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|Collection Reference Number
|From Archive Folder
|Collection of letters, documents & briefs from Edmund Pendleton to the Madisons
|Edmund Pendleton to James Madison re: extradition between states, need for federal authority
|14 July 1783
|Pendleton, Edmund (1721-1803)
|Problems of extradition among states, especially for bad debts, difficulty of common medium of exchange, need for Federal authority, crops in Virginia.
|Articles of Confederation US Constitution Law Finance Economics Agriculture and Animal Husbandry President
|Madison, James, Sr. (1723-1801) Pendleton, Edmund (1721-1803)
|The American Revolution; The Presidency; Government & Politics; Creating a New Government; Banking & Economics
|The Gilder Lehrman Collection, 1493-1859
|This is a collection of letters from Edmund Pendleton, one of the leading figures of Revolutionary Virginia, to James Madison, Sr., and James Madison, Jr., later fourth President of the United States. The papers consist of documents and letters written by Edmund Pendleton: 156 autograph items (plus one by his nephew Edmund Pendleton, Jr.), consisting of 104 letters from Pendleton to James Madison, Jr., 34 letters from Pendleton to James Madison, Sr., 3 other letters by Pendleton, 11 legal documents, 2 briefs of legal cases by Pendleton, and one letter by Edmund Pendleton, Jr. Various places, but mostly Caroline County, Virginia, 1752-1795. The letters and documents in the Pendleton-Madison correspondence constitute about 20% of all the extant material surviving written by Edmund Pendleton. The collection includes the account of the important constitutional case Caton v. Commonwealth. The bulk of the Pendleton-Madison papers is the correspondence from Pendleton in Virginia to James Madison, Jr., during the period in which the latter served as a Virginia delegate to the Continental Congress in Philadelphia, eighty letters in all from August 27, 1780 until Oct. 20, 1783. Virtually all of Pendleton's side of the exchange is present here. This spans the period of the climax of the Revolution, with the British invasion of Virginia in the spring of 1781, after harassing raids the previous fall, the Yorktown campaign, the uncertain period of quasi-peace which followed, with war still flaring in the Carolinas, the negotiations for peace, and finally the resolution of the war and evacuation of the British from their last strongholds. Not until 1787 and the Constitutional Convention did the correspondence begin again in earnest. Twelve letters date from this critical period of 1787-89, centering around Pendleton's ideas of government and the role of the Constitution. By far the most important of these is Pendleton's long letter of Oct. 8, 1787. It was Pendleton's work as President of the Constitutional Convention in Virginia which brought about the narrow passage of the Constitution there, and clinched the document's acceptance as the Supreme Law of the Land. Washington, writing to Madison, said that Pendleton's support was vital, "there being few better judges of such subjects." Only a few fragments of this tremendously important Constitutional correspondence have been published prior to 1992. The Revolutionary and Constitutional letters have been published in Pendleton's correspondence (Mays, Ed.) and the Papers of James Madison, various vols. and vol. 17, p. 481 ff. Word processed inventory with background available.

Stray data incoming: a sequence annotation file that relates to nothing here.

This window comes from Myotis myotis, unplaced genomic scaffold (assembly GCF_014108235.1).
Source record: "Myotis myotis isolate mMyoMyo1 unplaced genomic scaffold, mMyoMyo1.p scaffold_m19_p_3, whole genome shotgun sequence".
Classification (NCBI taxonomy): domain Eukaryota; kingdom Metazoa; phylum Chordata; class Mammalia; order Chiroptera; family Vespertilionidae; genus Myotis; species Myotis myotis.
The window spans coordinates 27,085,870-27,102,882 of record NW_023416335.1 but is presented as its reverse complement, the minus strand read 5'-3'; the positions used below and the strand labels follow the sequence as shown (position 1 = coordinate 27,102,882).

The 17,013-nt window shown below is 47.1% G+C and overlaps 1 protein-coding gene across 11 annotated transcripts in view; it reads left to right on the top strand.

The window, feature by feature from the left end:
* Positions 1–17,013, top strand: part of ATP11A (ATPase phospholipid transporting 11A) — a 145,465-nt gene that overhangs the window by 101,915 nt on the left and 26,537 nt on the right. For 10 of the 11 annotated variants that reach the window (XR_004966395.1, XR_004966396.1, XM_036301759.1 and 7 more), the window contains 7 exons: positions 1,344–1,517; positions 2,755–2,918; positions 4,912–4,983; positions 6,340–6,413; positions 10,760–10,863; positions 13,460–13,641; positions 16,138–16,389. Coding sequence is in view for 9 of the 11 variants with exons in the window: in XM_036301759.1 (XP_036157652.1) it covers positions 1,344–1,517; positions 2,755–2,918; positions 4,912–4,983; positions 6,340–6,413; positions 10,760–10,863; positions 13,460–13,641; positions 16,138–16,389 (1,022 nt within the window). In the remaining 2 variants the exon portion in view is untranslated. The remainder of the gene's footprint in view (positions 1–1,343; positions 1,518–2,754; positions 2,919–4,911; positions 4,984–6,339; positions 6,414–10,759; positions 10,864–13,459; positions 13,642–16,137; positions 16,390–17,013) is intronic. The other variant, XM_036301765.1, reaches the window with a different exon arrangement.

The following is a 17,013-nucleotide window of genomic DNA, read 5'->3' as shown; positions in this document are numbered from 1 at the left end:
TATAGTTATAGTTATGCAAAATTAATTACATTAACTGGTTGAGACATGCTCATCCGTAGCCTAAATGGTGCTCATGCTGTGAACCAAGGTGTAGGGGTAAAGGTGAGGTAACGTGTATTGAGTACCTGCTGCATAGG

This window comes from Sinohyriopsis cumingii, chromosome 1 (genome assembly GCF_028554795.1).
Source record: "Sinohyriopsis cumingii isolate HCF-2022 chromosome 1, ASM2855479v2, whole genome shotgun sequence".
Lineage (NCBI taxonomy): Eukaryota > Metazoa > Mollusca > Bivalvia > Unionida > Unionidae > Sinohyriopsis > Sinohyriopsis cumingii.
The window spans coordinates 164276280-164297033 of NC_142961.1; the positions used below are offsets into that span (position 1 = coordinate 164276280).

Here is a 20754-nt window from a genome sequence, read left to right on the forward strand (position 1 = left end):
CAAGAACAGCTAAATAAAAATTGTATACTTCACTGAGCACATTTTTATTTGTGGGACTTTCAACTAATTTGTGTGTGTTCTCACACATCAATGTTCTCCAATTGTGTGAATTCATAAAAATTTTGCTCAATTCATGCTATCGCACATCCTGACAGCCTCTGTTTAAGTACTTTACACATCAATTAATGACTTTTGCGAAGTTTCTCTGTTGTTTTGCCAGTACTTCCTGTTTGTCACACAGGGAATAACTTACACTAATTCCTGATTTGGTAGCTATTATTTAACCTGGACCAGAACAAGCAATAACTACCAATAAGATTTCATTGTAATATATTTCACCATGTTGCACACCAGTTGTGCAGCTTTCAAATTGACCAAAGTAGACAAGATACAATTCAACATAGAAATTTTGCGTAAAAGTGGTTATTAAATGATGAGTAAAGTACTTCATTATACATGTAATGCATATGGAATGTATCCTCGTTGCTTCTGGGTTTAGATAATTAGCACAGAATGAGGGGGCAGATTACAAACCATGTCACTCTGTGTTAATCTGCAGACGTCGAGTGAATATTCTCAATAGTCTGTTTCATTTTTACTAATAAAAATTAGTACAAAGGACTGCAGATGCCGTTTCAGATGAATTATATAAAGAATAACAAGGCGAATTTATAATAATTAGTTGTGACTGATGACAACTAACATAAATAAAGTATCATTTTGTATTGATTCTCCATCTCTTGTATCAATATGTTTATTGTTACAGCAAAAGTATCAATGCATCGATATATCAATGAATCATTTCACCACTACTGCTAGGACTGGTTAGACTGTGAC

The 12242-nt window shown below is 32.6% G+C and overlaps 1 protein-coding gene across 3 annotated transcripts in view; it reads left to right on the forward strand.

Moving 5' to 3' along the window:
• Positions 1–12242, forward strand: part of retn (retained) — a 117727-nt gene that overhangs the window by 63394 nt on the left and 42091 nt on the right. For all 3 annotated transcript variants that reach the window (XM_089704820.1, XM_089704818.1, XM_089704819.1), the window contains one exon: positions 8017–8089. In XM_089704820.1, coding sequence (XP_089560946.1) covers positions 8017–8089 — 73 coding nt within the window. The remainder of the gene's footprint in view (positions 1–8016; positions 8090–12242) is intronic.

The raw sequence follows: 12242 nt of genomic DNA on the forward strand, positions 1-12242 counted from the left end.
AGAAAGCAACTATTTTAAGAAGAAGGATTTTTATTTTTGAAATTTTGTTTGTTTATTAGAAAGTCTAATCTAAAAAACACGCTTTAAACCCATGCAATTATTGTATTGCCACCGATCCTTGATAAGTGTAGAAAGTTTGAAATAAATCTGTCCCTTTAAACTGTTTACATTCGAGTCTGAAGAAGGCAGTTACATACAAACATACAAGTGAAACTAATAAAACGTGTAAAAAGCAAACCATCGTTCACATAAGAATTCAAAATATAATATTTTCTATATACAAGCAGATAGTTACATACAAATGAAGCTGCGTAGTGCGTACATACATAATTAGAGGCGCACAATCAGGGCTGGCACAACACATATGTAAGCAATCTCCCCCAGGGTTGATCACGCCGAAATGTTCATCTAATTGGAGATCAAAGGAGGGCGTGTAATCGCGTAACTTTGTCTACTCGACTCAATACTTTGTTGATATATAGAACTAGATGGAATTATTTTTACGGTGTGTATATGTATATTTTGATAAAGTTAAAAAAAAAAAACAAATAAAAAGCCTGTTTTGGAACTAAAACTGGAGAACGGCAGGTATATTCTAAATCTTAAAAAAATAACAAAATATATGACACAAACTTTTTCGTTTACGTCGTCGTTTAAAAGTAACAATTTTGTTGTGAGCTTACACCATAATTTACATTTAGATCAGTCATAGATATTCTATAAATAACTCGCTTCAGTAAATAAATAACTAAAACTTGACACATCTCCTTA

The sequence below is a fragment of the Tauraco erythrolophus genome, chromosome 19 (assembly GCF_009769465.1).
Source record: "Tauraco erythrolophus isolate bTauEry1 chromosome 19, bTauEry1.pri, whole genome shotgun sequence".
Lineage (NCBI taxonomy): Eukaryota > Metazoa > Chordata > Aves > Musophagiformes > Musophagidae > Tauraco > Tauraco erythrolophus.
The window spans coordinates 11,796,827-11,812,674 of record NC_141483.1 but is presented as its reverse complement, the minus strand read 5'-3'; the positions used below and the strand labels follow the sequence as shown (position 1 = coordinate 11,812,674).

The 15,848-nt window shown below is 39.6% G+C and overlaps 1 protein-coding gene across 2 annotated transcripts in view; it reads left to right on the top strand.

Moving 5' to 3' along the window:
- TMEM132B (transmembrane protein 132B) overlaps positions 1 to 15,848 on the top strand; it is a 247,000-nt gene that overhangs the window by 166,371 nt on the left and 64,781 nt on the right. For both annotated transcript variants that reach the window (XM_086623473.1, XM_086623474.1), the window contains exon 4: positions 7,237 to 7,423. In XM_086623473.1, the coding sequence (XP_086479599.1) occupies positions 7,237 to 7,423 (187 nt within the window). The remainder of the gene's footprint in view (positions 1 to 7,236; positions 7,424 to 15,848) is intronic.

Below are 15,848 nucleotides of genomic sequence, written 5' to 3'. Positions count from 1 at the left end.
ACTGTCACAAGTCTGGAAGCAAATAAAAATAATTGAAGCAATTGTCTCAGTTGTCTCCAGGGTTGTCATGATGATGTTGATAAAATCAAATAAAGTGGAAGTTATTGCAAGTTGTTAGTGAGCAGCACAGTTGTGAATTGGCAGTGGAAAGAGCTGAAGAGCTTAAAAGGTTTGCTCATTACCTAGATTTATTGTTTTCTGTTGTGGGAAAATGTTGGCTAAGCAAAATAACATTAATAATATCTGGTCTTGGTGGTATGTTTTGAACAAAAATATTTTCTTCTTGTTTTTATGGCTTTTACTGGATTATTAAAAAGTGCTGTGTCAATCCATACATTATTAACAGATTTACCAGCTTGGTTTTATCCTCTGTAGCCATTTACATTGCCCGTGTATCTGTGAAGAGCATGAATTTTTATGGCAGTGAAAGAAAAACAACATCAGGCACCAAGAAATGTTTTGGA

|The Gilder Lehrman Institute of American History
|Settlement, Commerce, Revolution and Reform: 1493-1859